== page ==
In the midst of the worst economic crisis of since the Great Depression, the so-called Culture Wars are back.
The Obama administration and Catholic Bishops pit government mandated health coverage against the freedom of religion.
And over the last few weeks, the Washington, New Jersey, and Maryland state legislatures voted on the question of same sex marriage. New Jersey Governor Chris Christie vetoed that state's bill, demanding instead a state constitutional amendment.
Californians adopted the constitutional amendment approach, only to find themselves on the losing end in federal court. The background in a nutshell:
Marriage has been understood traditionally as a union between a man and a woman. So universal is this traditional understanding that many state statutes regulating marriage include no references to gender. Homosexual rights advocates have seized upon this perceived vagueness in state civil or family codes to make their legal cases for same-sex marriage. In 1977, California state assembly removed this vagueness by amending its civil code to confirm the traditional definition of marriage as “a personal relation arising out of a civil contract between a man and a woman.”
Same-sex marriage developments in other states moved California to further refine its statutes on marriage. Because California law recognized the legal status of marriages conducted in other states, this opened the door for the establishment of same-sex marriages in California. Couples who were parties to a legal same-sex marriage as citizens in another state could relocate to California and demand recognition of their marriages. In addition, California citizens could subvert their own state’s regulations by marrying in a state that licensed same-sex unions and returning to California.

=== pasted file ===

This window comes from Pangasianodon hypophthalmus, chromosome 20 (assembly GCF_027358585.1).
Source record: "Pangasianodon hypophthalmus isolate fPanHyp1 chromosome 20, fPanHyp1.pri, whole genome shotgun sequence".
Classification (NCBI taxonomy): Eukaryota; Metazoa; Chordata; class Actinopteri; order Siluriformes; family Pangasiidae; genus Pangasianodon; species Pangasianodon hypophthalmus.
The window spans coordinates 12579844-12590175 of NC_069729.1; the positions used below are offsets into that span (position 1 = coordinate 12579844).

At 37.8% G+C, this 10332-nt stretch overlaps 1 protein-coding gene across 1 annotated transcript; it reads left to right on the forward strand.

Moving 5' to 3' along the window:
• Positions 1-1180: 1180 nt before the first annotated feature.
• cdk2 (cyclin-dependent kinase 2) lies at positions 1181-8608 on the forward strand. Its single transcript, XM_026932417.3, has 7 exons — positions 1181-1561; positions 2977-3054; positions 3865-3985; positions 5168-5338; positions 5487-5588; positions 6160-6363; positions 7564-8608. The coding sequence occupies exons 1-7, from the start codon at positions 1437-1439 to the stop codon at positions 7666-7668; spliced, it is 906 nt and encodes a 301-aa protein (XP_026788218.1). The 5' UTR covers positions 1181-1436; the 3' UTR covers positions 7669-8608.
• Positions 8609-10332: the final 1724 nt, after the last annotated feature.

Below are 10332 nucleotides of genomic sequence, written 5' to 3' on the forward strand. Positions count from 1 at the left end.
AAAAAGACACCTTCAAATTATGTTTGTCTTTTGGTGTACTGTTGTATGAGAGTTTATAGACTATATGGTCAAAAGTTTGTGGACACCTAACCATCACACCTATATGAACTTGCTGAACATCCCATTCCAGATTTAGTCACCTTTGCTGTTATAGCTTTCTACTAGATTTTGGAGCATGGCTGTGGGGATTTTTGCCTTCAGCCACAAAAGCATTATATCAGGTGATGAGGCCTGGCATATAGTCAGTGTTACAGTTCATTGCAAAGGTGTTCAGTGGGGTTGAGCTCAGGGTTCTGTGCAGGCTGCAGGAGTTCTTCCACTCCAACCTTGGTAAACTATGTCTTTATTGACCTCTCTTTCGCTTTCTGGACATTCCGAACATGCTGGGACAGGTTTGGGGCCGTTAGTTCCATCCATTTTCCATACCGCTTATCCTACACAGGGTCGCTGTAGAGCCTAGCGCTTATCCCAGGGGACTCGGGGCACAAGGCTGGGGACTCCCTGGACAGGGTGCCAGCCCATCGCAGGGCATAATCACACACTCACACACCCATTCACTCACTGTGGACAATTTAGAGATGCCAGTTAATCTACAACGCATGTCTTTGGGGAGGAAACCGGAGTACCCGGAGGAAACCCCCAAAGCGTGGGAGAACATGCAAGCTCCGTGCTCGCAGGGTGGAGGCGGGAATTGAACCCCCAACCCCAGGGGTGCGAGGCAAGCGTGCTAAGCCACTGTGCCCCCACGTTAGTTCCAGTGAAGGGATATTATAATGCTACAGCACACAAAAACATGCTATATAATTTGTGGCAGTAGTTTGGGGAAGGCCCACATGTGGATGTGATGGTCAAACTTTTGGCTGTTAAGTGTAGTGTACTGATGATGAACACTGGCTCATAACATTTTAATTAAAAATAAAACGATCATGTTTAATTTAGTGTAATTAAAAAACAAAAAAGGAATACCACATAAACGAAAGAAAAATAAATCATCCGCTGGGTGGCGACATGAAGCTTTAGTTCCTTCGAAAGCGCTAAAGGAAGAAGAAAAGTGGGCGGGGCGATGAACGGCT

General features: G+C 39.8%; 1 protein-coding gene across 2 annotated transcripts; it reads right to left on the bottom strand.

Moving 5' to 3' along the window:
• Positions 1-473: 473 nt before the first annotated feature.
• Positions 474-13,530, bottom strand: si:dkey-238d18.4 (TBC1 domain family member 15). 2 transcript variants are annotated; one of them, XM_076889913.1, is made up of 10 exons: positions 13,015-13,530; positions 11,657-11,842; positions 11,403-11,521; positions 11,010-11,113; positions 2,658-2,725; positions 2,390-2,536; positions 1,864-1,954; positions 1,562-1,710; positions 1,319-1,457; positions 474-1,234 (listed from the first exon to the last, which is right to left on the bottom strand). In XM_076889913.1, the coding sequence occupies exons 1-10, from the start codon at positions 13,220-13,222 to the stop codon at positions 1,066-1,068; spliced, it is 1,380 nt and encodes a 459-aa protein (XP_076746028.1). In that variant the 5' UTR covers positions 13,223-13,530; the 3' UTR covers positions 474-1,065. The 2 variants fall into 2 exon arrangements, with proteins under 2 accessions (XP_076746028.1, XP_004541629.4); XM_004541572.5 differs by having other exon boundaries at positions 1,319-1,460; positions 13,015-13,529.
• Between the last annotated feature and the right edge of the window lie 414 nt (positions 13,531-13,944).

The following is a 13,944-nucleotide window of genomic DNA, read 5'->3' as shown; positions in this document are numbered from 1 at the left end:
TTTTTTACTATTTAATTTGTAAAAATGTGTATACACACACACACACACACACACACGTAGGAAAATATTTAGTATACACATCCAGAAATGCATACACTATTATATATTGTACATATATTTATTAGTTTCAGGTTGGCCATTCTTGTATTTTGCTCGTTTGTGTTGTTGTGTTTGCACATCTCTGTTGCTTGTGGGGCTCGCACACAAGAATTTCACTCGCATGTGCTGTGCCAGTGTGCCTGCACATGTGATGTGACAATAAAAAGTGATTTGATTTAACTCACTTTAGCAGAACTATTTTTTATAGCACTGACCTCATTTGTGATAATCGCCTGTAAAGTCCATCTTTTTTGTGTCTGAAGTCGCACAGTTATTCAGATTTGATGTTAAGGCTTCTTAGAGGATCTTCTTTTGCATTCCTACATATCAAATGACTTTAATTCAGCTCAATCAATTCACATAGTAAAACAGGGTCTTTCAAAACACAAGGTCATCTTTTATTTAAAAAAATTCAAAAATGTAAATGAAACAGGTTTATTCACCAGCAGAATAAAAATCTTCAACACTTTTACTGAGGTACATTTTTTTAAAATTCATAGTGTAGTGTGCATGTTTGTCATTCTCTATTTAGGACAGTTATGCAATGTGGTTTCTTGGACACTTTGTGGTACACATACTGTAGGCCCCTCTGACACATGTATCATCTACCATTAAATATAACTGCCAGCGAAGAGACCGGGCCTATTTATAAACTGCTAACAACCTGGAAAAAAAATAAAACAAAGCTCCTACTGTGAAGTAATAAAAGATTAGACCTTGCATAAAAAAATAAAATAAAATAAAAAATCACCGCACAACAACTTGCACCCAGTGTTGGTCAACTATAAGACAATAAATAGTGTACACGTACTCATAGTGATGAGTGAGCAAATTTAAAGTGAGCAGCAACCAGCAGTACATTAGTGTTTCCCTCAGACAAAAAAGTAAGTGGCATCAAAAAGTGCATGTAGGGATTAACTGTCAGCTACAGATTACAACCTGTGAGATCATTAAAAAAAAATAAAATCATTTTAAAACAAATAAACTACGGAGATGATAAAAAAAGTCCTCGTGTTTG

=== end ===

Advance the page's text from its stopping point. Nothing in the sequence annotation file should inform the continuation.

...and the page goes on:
California voters attempted to close this loophole in 2000 through Proposition 22, called the Defense of Marriage Act. Passed by a 61-39 percent majority, this initiative amended the statutes in the family code to read that "only marriage between a man and a woman is valid or recognized in California." Homosexual rights advocates filed lawsuits in several different jurisdictions challenging its constitutionality. These cases wound their way through the California state appellate system until they reached the California Supreme Court. The Court consolidated and reviewed six of these cases. In May 2005, the court by a 4-3 majority struck down Proposition 22 and other related statutes that maintained the traditional definition of marriage as violating the California state constitution.
To reinstate the traditional understanding of marriage and the state’s statutes on licensing, a petition drive placed another initiative before the voters. Proposition 8, the California Marriage Protection Act, sought to bypass the state’s Supreme Court ruling by amending the state constitution itself. The petition drive secured twice the number of signatures need to be placed on the ballot. On November 5, 2008, voters passed Proposition 8 by a 52-48 majority. Several same-sex couples filed lawsuits challenging even the validity of amending the state constitution. On May 2009, the same California Supreme Court court that rejected Proposition 22 upheld Proposition 8.